Friday, October 23rd, 2009
Recently I had a very interesting discussion with a staff member from the American Nursery and Landscaping Association’s Horticultural Research Institute (HRI). He and I talked about developing biodegradable plastics for the nursery and landscape industry from keratin protein.
If you haven’t heard of keratin before, it persists in hair and feathers (features that protect the animal), hooves (a feature that bears the animal’s load) and horns (a feature that both protects and supports the animal) because it is tough, strong and lightweight.
HRI is leading efforts on very interesting research to turn chicken feathers to plastics. Why you ask? Because there is more than 5 billion pounds of feather waste generated by the U.S. poultry industry each year. The objective of the project is to use the feather keratin fiber and quill in added-value products.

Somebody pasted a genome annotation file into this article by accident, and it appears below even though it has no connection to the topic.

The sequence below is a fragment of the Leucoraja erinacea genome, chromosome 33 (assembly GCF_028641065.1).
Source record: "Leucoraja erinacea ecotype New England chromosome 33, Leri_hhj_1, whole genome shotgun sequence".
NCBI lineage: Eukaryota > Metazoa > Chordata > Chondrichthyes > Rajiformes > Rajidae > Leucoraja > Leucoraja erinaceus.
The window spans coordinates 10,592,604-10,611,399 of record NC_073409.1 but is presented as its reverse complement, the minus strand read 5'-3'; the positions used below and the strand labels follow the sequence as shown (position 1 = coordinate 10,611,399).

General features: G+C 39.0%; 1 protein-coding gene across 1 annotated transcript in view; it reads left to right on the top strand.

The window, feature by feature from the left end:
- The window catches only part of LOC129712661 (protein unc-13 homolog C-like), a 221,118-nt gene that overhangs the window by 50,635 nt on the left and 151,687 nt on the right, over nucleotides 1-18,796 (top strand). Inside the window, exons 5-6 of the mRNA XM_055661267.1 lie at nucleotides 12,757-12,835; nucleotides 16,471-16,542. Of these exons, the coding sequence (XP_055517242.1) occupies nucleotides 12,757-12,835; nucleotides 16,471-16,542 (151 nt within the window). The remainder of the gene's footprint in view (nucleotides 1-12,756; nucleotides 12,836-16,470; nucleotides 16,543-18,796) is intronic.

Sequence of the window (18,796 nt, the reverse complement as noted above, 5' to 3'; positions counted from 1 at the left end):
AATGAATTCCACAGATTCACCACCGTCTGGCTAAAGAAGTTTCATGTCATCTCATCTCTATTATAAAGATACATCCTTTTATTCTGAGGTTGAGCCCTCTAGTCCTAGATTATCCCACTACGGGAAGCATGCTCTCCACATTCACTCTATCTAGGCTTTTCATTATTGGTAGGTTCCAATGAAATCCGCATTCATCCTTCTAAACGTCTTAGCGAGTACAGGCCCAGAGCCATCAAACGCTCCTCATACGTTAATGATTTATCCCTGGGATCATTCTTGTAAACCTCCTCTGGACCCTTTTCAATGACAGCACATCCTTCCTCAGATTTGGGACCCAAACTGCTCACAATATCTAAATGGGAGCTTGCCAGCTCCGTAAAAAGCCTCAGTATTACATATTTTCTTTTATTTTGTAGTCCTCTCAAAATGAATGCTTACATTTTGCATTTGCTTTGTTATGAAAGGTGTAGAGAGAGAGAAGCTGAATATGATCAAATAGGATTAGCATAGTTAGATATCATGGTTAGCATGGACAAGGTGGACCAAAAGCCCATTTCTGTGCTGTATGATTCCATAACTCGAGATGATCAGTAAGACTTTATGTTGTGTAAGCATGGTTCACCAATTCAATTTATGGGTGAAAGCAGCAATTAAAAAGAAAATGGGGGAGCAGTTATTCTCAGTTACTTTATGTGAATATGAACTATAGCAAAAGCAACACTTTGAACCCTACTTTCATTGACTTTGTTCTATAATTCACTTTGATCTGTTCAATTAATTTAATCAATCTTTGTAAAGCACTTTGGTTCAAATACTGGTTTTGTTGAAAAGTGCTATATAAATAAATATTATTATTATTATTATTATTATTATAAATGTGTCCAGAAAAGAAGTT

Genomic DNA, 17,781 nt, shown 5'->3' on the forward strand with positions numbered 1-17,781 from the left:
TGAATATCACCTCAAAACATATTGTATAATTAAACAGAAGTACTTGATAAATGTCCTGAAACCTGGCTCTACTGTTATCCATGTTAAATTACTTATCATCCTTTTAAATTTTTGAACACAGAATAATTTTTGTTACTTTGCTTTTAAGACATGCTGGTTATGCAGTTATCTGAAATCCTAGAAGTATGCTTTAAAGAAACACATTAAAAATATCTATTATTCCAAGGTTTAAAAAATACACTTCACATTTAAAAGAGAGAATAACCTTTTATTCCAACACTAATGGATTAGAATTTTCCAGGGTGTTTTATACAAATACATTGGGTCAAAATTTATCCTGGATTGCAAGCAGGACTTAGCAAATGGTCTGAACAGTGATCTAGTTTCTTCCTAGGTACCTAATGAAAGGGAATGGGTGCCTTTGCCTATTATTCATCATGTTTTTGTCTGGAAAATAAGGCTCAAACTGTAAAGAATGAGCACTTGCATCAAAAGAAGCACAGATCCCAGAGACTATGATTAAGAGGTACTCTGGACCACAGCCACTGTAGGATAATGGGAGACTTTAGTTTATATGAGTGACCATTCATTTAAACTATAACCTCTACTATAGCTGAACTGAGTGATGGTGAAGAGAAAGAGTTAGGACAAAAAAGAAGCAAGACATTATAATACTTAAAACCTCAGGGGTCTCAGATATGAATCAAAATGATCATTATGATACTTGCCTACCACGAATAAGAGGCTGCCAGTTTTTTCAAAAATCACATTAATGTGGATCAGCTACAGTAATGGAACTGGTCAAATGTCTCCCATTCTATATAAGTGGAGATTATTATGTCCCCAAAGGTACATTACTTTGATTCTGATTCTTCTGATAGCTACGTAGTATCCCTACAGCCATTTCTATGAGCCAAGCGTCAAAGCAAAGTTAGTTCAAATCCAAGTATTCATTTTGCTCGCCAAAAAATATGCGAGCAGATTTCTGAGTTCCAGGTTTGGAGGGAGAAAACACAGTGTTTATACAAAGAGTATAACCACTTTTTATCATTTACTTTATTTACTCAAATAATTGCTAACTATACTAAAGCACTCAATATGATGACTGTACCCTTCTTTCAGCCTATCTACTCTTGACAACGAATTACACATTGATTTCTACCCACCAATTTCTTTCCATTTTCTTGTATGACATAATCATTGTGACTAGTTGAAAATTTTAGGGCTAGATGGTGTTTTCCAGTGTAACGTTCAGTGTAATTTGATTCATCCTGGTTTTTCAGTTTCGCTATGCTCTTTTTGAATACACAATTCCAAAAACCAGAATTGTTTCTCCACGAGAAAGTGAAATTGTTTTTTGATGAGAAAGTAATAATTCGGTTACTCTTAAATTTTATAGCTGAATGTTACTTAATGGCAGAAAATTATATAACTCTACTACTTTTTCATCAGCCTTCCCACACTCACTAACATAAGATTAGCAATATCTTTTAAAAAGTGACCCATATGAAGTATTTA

HRI has partnered with the U.S. Department of Agriculture’s (USDA’s) – Agricultural Research Service (ARS) to create a process to convert the feather keratin into tough, lightweight polymers or plastics that can be extruded or molded just like any other plastic product. The focus of this activity is to make commercial products for the nursery, landscape and floriculture industry including biodegradable pots, trays, greenhouse films, turf mesh netting and related products.
So far, through this project HRI and ARS have successfully extruded and pelletized various keratin formulations, have injection molded prototype nursery pots, began composting research trials to meet appropriate ASTM standards and are on their way to turn this project into commercial product that we, as consumers, can buy off the store shelf.